Question: Retrieve Chromosome Number And Position From Gene Id In Danio Rerio
0
gravatar for Eric Normandeau
8.5 years ago by
Quebec, Canada
Eric Normandeau10k wrote:

Hi,

I'm working on a project in which I am interested to know where the proteins for which I have a nucleotide sequence in one fish species are found (chromosome and position) on the Danio rerio (zebrafish) genome. I blast my sequences against the Danio rerio transcriptome, extracted from the 'nr' database and, I then get geneIDs in the following format:

 gi|47087391|ref|NP_998590.1|
 gi|56090491|ref|NP_001007792.1|
 gi|169154248|emb|CAQ15172.1|
 gi|189523697|ref|XP_001341635.2|
 gi|189526610|ref|XP_687146.3|

From these, I would like to know the chromosome number and position on the chromosome of these genes on the Danio rerio genome (Zv9). Given that I have close to a thousand of these IDs, I want this process to be automated.

I can browse the zebrafish genome on different genome browsers, but how can I automate my search?

Many thanks

genome search • 5.9k views
ADD COMMENTlink modified 8.5 years ago • written 8.5 years ago by Eric Normandeau10k

If it's the nr database, then those are not "gene IDs". The gi is a unique identifier for the protein database; the second part is a protein accession.

ADD REPLYlink written 8.5 years ago by Neilfws48k

Ok, noted. Given your answer, I looked for another option and found what I needed. I'll post it as an answer.

ADD REPLYlink written 8.5 years ago by Eric Normandeau10k
2
gravatar for Neilfws
8.5 years ago by
Neilfws48k
Sydney, Australia
Neilfws48k wrote:

This is actually quite a tricky problem, for several reasons.

  1. Your first identifier is a protein GI - a unique identifier used by NCBI Entrez. There's no simple way to go from a GI to chromosomal location using NCBI data or services.
  2. The second identifier is a protein accession, but these link to several different databases. For example NP_ is Refseq, XP_ is Refseq predicted, CAQ15172.1 is EMBL. This makes it difficult to query services using e.g. BioMart, unless you run separate queries for each type of accession.
  3. Your main problem though, is that you are using proteins to get to nucleotide data.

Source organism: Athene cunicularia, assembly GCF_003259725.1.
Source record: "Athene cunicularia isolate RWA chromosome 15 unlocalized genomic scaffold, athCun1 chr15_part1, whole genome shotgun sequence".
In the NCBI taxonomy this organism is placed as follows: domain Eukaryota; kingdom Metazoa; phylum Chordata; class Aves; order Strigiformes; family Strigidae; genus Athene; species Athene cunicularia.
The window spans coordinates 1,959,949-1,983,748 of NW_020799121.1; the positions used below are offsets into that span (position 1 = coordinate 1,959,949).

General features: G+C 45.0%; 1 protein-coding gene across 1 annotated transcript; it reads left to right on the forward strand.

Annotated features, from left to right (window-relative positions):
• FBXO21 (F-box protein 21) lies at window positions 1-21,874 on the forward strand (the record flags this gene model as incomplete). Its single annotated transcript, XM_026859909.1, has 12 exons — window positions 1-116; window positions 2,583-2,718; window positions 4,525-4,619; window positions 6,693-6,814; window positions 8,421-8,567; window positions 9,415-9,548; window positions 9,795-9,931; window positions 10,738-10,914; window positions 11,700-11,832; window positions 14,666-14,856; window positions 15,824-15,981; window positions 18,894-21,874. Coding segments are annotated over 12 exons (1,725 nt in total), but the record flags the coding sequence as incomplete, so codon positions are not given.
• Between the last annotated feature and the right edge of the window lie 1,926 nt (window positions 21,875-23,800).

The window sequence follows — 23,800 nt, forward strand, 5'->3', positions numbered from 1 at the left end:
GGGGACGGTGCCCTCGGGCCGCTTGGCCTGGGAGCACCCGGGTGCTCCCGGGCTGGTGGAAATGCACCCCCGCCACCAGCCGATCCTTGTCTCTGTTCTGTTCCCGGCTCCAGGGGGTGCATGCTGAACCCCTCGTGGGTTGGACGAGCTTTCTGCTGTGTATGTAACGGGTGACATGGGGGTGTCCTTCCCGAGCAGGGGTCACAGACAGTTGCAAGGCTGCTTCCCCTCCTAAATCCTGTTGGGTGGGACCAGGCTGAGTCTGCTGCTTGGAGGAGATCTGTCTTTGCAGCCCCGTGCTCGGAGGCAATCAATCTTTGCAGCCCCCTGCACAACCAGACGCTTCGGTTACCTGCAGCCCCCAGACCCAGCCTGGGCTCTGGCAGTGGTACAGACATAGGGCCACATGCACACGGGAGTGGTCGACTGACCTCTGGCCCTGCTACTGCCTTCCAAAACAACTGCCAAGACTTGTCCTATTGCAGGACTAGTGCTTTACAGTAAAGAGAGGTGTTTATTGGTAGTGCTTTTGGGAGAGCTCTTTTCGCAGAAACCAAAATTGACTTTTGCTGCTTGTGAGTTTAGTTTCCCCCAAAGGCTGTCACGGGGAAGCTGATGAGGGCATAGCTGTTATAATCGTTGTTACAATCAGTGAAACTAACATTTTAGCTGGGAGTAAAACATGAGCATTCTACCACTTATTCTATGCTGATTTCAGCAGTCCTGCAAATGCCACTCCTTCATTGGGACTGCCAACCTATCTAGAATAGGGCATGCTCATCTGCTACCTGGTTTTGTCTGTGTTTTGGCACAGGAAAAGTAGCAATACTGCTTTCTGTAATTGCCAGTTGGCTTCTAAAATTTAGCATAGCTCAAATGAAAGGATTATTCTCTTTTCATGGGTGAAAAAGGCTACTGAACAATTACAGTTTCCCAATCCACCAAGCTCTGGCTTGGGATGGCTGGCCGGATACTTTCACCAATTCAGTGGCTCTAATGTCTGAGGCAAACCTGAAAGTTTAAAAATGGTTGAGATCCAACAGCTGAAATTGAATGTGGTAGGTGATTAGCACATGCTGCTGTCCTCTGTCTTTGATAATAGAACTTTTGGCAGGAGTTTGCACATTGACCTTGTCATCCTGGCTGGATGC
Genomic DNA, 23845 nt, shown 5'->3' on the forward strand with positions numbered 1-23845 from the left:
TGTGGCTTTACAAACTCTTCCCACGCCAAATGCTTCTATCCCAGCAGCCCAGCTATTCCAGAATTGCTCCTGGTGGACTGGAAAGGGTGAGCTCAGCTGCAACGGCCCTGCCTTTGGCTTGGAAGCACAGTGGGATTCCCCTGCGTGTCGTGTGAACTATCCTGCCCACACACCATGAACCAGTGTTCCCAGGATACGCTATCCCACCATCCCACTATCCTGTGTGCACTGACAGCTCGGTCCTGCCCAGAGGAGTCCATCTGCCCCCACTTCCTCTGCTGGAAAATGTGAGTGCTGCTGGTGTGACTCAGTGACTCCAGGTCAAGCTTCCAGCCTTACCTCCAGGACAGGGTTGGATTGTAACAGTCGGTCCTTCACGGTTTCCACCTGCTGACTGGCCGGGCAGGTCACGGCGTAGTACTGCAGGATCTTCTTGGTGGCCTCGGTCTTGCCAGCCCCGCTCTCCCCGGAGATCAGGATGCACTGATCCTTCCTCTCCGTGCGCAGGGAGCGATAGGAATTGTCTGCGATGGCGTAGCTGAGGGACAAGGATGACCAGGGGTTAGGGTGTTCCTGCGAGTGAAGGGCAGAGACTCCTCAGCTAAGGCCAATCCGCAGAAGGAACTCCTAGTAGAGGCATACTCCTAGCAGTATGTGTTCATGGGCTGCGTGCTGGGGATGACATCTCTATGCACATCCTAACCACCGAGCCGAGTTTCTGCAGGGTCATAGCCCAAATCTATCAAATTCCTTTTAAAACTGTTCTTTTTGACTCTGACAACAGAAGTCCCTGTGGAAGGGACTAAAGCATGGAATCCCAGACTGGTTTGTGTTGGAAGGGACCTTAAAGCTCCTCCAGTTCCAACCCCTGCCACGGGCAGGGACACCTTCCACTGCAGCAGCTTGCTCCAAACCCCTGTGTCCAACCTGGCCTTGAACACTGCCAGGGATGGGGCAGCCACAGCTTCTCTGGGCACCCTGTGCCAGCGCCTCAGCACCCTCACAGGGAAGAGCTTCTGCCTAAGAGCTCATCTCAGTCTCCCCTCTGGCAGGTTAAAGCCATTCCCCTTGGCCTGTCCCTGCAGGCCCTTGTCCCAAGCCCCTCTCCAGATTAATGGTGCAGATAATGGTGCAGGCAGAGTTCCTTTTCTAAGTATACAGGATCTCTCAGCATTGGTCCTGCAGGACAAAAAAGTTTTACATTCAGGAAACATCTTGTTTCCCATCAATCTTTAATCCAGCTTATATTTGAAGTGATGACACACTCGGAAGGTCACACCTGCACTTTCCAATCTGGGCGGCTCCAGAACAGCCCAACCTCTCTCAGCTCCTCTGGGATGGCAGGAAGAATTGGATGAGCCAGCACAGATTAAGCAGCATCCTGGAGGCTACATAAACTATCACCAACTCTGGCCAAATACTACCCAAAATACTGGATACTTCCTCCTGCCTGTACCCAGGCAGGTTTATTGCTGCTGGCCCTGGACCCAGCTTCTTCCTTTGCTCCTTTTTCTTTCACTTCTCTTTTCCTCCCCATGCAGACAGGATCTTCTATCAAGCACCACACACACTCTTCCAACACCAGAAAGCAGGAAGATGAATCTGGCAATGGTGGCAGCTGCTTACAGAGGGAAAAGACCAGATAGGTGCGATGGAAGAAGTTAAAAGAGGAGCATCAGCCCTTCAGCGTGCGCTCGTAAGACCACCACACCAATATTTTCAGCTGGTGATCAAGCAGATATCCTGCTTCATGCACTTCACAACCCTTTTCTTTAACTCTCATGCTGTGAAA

If I were using BLAST for this purpose I would:

  1. Download the nucleotide sequences of D. rerio chromosomes
  2. Format them as a BLAST database
  3. BLAST search using tblastn (if my queries were protein sequences) or blastn (if my queries were transcript sequences)

And then my BLAST report would contain chromosome and location.

ADD COMMENTlink written 8.5 years ago by Neilfws48k
1
gravatar for Eric Normandeau
8.5 years ago by
Quebec, Canada
Eric Normandeau10k wrote:

Given the insights and recommendations from @neilfws, I used ensemble to retrieve all the protein sequences from Danio rerio in fasta format. This solution is better for me than blasting on the nucleotide sequences, which I had already done, since I really only want to blast on coding regions. Moreover, the sequence names now contain the information I need, ie: the chromosome number to which they belong, as opposed to what I was getting from my Danio subset of the 'nr' database.

I can now blast my sequences using blastx and know on what chromosome they hit.

Thanks for the suggestions!

ADD COMMENTlink written 8.5 years ago by Eric Normandeau10k
0
gravatar for Damian Kao
8.5 years ago by
Damian Kao15k
USA
Damian Kao15k wrote:

You can download the genebank format file for those sequences and extract the feature information. For example one of the genes you listed: http://www.ncbi.nlm.nih.gov/protein/CAQ15172.1

If you scroll down in the genebank file, you can see there are feature information and the source of this protein is in chromosome 9.

You can use BioPerl's [?]efetch[?] module to download the genebank files. And then use [?]seqIO module[?] to parse the genebank files to extract the feature information.

ADD COMMENTlink written 8.5 years ago by Damian Kao15k

Problem with this approach is that the coordinates in the file are not the chromosomal coordinates. Also, this is a Genpept file (not Genbank) - also it's Genbank, not genebank :)

ADD REPLYlink written 8.5 years ago by Neilfws48k

Problem with this approach: the NCBI link in the answer is a Genpept file, not Genbank, which means the coordinates are for the protein sequence, not the chromosome. Also note it's Genbank, not genebank.

ADD REPLYlink written 8.5 years ago by Neilfws48k
Please log in to add an answer.

Help
Access

Use of this site constitutes acceptance of our User Agreement and Privacy Policy.
Powered by Biostar version 2.3.0
Traffic: 1034 users visited in the last hour